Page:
So how many of the children were Edward’s and how many were Robert’s? We know that Harriet fell pregnant with Edward, her first child, in 1767 whilst Robert was on his Grand Tour of Europe, so baby Edward was Edward’s legitimate son.
The first daughter, Harriet, was born in 1771 but we can’t be sure that the affair had started by then. Harriet married James St Clair, the Earl of Roslyn. Although she died before Robert, her husband James is mentioned in Robert’s will. Was that an acknowledgment of paternity?
Frances Bouverie never married. She died in1848 and was buried with Harriet and Robert at Woolbeding. Could she be Robert’s child?
Mary Charlotte, the tell-tale Bouverie, was highly likely to have been Robert’s child.
John Bouverie became the Rector of Woolbeding and was also buried with Harriet and Robert. Given that he was born after Mary, he probably was Robert’s child.
Jane Bouverie was born in 1781, so probably Robert’s.
Sir Henry Frederick Bouverie was born in 1783. At the time it was rumoured that he was Robert’s son, and he probably was. He was also mentioned in Robert’s will.
Diana Bouverie was definitely Robert’s child. What more evidence do you need than the fact that he left Woolbeding to her.
Earlier we mentioned the story of Lord Melbourne, a silent character who visitors to Devonshire House barely noticed, who once Lady Melbourne had presented him with an heir, allowed her the freedom to do and see whom she pleased. Perhaps this was the same for Edward; maybe once he had his heir, he allowed his young wife to follow her heart? We will leave you to make up your own minds!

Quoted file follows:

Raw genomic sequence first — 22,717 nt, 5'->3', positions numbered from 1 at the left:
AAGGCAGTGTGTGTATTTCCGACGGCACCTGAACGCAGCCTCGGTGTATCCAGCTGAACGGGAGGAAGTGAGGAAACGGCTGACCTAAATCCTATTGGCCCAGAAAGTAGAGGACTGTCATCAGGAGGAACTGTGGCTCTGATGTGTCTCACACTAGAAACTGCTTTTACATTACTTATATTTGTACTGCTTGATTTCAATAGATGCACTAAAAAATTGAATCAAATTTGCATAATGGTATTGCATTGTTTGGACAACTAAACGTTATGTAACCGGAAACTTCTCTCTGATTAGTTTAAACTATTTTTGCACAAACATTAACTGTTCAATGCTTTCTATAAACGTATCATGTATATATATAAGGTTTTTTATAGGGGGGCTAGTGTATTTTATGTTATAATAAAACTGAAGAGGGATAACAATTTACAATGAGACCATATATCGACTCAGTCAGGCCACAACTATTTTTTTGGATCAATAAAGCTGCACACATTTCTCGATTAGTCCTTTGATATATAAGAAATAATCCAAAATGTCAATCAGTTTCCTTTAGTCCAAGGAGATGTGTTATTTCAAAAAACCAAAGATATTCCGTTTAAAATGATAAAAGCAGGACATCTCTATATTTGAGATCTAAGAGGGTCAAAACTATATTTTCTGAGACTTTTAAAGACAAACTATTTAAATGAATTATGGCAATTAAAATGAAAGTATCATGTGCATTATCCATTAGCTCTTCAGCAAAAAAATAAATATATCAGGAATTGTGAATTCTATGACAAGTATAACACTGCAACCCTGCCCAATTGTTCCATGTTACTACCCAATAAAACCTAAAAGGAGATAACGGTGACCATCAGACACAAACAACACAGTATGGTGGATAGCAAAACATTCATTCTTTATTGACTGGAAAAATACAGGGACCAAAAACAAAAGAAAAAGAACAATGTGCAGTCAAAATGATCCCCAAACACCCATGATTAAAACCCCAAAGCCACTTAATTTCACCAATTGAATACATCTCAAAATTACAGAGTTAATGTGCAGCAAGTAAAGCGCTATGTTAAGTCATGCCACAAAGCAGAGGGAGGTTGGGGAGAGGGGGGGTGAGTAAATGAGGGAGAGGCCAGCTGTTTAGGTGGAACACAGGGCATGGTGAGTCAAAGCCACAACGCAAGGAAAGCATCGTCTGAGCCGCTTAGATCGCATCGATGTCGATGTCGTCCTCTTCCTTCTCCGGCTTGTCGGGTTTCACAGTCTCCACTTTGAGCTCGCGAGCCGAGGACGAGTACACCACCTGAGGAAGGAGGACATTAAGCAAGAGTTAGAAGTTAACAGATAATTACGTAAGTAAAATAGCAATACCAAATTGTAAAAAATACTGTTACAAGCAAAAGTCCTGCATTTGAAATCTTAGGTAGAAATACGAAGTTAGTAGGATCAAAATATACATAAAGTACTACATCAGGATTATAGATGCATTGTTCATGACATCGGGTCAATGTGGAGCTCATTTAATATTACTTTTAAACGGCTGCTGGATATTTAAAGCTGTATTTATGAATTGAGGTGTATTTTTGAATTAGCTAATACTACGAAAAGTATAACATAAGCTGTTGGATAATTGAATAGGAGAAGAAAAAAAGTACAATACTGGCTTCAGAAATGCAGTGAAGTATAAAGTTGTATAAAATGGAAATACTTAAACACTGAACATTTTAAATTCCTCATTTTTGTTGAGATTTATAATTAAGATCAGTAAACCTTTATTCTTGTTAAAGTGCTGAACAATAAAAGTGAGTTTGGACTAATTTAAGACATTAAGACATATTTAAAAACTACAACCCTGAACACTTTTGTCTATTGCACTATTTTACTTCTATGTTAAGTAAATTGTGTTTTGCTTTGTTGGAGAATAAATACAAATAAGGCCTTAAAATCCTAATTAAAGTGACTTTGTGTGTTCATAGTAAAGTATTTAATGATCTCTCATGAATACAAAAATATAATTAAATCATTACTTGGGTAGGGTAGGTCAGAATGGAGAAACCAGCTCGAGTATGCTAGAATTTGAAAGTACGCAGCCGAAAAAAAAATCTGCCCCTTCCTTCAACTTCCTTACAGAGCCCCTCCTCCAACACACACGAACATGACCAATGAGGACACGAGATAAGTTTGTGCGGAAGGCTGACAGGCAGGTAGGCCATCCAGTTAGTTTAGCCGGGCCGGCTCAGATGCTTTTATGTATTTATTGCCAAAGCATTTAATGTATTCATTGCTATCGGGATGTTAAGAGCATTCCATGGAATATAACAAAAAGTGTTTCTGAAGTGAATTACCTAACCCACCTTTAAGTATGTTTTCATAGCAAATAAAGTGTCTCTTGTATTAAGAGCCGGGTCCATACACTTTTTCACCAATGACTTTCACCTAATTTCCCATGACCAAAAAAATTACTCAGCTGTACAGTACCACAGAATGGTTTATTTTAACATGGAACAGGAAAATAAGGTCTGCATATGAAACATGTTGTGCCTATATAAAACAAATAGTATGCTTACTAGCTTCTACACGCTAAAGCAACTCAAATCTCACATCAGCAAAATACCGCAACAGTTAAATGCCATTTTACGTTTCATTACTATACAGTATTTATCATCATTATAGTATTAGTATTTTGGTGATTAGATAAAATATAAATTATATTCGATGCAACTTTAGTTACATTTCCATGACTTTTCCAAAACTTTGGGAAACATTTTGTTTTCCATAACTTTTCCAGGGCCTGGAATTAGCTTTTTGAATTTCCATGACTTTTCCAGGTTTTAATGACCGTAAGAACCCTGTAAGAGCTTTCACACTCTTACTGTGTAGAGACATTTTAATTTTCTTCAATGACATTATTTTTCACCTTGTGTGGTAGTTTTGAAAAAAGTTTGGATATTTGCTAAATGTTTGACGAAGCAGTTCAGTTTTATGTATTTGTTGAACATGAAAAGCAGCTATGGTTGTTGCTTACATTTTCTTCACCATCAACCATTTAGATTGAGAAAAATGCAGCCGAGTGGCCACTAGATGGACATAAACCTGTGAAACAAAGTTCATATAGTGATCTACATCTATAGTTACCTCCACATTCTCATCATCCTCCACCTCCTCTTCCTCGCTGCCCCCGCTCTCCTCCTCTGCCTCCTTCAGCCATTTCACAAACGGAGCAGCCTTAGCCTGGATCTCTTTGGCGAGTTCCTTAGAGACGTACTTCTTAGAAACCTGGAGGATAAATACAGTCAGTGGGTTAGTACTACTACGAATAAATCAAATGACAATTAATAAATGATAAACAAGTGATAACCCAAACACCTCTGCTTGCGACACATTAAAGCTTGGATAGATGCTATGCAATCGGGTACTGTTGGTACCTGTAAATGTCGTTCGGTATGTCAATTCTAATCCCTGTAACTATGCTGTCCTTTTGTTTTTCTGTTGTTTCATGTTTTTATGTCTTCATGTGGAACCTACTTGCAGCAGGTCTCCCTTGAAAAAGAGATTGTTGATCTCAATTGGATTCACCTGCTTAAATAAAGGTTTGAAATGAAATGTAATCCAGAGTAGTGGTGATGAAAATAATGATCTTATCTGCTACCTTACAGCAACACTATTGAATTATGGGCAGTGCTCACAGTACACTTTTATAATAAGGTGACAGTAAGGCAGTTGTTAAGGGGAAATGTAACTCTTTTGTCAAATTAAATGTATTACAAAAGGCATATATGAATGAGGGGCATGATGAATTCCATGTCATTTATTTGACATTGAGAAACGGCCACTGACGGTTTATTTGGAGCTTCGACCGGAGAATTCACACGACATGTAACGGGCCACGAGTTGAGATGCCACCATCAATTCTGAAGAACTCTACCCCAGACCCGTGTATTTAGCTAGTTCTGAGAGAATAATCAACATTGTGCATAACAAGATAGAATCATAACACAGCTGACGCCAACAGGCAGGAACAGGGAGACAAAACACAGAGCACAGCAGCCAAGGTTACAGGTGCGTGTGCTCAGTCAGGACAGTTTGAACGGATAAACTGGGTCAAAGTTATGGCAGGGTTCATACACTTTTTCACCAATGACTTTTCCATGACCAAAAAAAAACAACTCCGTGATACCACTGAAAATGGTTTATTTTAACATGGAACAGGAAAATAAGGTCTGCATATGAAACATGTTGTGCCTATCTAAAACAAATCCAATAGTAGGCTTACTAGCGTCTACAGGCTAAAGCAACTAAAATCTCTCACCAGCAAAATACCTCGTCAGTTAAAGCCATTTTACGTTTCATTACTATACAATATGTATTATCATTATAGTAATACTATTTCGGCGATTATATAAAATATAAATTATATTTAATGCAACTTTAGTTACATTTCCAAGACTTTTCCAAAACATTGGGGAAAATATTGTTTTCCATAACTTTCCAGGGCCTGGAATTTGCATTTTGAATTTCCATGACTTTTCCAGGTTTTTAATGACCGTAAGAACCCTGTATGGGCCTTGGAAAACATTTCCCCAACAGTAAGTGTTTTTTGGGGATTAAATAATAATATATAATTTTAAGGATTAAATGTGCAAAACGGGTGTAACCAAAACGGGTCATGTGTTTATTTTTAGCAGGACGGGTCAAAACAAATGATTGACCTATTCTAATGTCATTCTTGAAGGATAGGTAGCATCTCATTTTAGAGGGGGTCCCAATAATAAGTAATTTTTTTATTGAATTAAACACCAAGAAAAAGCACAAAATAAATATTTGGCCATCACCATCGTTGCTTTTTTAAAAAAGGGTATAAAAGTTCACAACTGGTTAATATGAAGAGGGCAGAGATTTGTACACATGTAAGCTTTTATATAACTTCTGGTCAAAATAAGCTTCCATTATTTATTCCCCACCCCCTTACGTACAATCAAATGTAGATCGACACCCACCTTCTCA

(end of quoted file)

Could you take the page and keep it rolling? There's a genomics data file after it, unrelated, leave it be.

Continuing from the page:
If you would like to find out more about Delapre Abbey and the lives of the people who lived there, please click on this link.
Lynda A. O’Keeffe is a researcher/writer who lives between England and Ireland. She has contributed to numerous publications including History Ireland and various online publications including the Irish Literary Society. She has recently completed a historical novel about the life and works of John O’Keeffe and is currently writing a stage play about John’s extraordinary life reflecting the effect of blindness in shaping his work, and intends to write about Adelaide.
Lynda has joined me a couple of times now to share some of her research into the lives of John O’Keeffe, the blind playwright and his devoted daughter, Adelaide. Well, she’s back with lovely story about one of her discoveries – the gravestone of Adelaide. So without further ado, I’ll hand over to Lynda: